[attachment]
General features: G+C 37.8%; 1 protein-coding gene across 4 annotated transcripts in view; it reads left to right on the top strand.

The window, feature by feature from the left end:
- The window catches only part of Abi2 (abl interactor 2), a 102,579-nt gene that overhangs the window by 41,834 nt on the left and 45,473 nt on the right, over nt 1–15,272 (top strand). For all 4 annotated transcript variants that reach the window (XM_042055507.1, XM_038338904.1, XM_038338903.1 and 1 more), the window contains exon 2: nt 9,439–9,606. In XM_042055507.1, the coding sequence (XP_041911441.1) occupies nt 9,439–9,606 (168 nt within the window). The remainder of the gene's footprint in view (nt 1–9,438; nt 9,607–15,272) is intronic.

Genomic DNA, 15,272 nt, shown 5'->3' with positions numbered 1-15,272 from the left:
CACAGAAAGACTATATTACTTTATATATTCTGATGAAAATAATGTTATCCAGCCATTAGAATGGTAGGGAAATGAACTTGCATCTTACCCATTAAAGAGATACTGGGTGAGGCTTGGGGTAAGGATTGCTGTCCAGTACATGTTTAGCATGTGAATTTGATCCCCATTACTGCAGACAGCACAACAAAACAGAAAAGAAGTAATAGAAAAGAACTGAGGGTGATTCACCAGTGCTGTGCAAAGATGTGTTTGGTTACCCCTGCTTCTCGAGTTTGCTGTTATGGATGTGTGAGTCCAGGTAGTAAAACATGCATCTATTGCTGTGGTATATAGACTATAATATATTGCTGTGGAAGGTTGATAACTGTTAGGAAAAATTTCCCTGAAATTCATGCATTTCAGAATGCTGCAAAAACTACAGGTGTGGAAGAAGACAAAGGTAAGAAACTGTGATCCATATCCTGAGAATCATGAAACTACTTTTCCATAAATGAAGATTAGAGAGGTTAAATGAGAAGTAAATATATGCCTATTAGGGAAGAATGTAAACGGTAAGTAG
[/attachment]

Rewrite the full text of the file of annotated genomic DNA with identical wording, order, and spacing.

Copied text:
General features: G+C 37.8%; 1 protein-coding gene across 4 annotated transcripts in view; it reads left to right on the top strand.

The window, feature by feature from the left end:
- The window catches only part of Abi2 (abl interactor 2), a 102,579-nt gene that overhangs the window by 41,834 nt on the left and 45,473 nt on the right, over nt 1–15,272 (top strand). For all 4 annotated transcript variants that reach the window (XM_042055507.1, XM_038338904.1, XM_038338903.1 and 1 more), the window contains exon 2: nt 9,439–9,606. In XM_042055507.1, the coding sequence (XP_041911441.1) occupies nt 9,439–9,606 (168 nt within the window). The remainder of the gene's footprint in view (nt 1–9,438; nt 9,607–15,272) is intronic.

Genomic DNA, 15,272 nt, shown 5'->3' with positions numbered 1-15,272 from the left:
CACAGAAAGACTATATTACTTTATATATTCTGATGAAAATAATGTTATCCAGCCATTAGAATGGTAGGGAAATGAACTTGCATCTTACCCATTAAAGAGATACTGGGTGAGGCTTGGGGTAAGGATTGCTGTCCAGTACATGTTTAGCATGTGAATTTGATCCCCATTACTGCAGACAGCACAACAAAACAGAAAAGAAGTAATAGAAAAGAACTGAGGGTGATTCACCAGTGCTGTGCAAAGATGTGTTTGGTTACCCCTGCTTCTCGAGTTTGCTGTTATGGATGTGTGAGTCCAGGTAGTAAAACATGCATCTATTGCTGTGGTATATAGACTATAATATATTGCTGTGGAAGGTTGATAACTGTTAGGAAAAATTTCCCTGAAATTCATGCATTTCAGAATGCTGCAAAAACTACAGGTGTGGAAGAAGACAAAGGTAAGAAACTGTGATCCATATCCTGAGAATCATGAAACTACTTTTCCATAAATGAAGATTAGAGAGGTTAAATGAGAAGTAAATATATGCCTATTAGGGAAGAATGTAAACGGTAAGTAG